What is a backdoor
A backdoor is a malware type that negates normal authentication procedures to access a system. As a result, remote access is granted to resources within an application, such as databases and file servers, giving perpetrators the ability to remotely issue system commands and update malware.
Backdoor installation is achieved by taking advantage of vulnerable components in a web application. Once installed, detection is difficult as files tend to be highly obfuscated.
Webserver backdoors are used for a number of malicious activities, including:
- Data theft
- Website defacing
- Server hijacking
- The launching of distributed denial of service (DDoS) attacks
- Infecting website visitors (watering hole attacks)
- Advanced persistent threat (APT) assaults
Backdoor trojan installation
The most prevalent backdoor installation method involves remote file inclusion (RFI), an attack vector that exploits vulnerabilities within applications that dynamically reference external scripts. In an RFI scenario, the referencing function is tricked into downloading a backdoor trojan from a remote host.
Perpetrators typically identify targets using scanners, which locate websites having unpatched or outdated components that enable file injection. A successful scanner then abuses the vulnerability to install the backdoor on the underlying server. Once installed, it can be accessed at any time, even if the vulnerability enabling its injection has since been patched.
Backdoor trojan injection is often done in a two-step process to bypass security rules preventing the upload of files above a certain size. The first phase involves installation of a dropper—a small file whose sole function is to retrieve a bigger file from a remote location. It initiates the second phase—the downloading and installation of the backdoor script on the server.
The challenge of backdoor shell removal
Once installed, backdoors are very hard to weed out. Traditionally, detection involves using software scanners to search for known malware signatures in a server file system. This process is error prone, however. Backdoor shell files are almost always masked through the use of alias names and—more significantly—code obfuscation (sometimes even multiple layers of encryption).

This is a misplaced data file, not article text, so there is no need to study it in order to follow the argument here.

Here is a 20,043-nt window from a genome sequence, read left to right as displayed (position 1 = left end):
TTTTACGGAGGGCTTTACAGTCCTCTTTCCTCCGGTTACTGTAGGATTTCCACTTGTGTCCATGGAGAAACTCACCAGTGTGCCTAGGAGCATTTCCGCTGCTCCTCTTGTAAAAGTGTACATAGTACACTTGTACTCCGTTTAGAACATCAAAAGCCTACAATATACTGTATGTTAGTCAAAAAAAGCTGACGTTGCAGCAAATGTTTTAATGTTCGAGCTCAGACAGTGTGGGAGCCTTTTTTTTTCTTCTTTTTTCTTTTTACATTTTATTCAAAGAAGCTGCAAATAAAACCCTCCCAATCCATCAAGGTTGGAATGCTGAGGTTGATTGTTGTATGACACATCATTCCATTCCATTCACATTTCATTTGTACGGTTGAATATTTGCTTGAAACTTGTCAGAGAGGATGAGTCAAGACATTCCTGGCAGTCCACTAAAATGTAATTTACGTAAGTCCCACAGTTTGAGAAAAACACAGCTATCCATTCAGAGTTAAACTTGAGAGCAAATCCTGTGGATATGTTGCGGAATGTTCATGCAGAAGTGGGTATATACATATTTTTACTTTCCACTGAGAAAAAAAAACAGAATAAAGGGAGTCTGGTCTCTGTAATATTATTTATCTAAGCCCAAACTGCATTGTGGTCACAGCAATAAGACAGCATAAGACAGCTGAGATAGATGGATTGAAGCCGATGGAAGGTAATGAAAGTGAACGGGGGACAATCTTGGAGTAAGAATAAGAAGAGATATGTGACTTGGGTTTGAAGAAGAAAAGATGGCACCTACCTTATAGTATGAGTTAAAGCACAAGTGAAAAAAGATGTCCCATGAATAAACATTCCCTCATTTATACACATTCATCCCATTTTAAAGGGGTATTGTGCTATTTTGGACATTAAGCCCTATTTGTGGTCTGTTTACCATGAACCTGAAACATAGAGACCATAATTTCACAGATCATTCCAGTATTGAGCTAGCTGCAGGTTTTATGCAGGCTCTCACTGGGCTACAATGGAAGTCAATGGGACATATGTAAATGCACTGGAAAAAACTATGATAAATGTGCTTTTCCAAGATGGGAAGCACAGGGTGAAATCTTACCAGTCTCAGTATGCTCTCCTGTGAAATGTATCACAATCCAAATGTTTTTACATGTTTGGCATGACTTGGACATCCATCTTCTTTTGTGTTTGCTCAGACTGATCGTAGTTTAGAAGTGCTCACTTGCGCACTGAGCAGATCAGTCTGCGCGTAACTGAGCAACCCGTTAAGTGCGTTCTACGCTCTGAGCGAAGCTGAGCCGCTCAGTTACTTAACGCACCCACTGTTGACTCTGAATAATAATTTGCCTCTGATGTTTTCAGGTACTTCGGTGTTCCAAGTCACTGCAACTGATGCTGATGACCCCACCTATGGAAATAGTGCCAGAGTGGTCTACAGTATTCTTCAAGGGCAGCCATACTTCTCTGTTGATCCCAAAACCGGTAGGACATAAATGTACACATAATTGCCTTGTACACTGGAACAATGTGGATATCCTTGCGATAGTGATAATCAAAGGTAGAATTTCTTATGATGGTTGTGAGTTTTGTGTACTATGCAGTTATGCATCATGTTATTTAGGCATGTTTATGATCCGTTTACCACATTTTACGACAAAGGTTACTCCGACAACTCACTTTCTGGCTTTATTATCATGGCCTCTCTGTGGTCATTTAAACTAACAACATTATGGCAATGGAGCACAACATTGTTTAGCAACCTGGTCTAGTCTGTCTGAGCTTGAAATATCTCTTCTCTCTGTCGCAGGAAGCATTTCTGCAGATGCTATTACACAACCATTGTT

Detection is further complicated since many applications are built on external frameworks that use third-party plugins; these are sometimes laden with vulnerabilities or built-in backdoors. Scanners that rely on heuristic and signature-based rules might not be able to detect hidden code in such frameworks.
Even if a backdoor is detected, typical mitigation methods (or even a system reinstallation) are unlikely to remove it from an application. This is particularly true for backdoors having a persistent presence in rewritable memory.
Mitigating backdoor shell attacks with Imperva
At Imperva, we use a combination of methods to prevent backdoor installation, as well as to detect and quarantine existing backdoor shells.
On one hand, the Imperva cloud web application firewall (WAF) uses a combination of default and user-defined security rules to prevent RFI attacks from compromising your application. The WAF is deployed as a secure proxy at the edge of your network, ensuring that malicious requests are blocked before they’re able to interact with your application. As a result, your site is secured from the moment you onboard our service.
If your webserver was already compromised before onboarding, the Imperva backdoor protection solution lets you detect and remove shells from your file system.
The solution takes the novel approach of intercepting connection requests to malicious shells—a preferable alternative to scanning a server for backdoor files. Unlike backdoor files, which are easily hidden, connection requests cannot be obfuscated to hide their malicious intent.
By tracing back such communication attempts, the Imperva cloud service can identify any backdoor shell, even if its source code was encrypted to avoid scanners.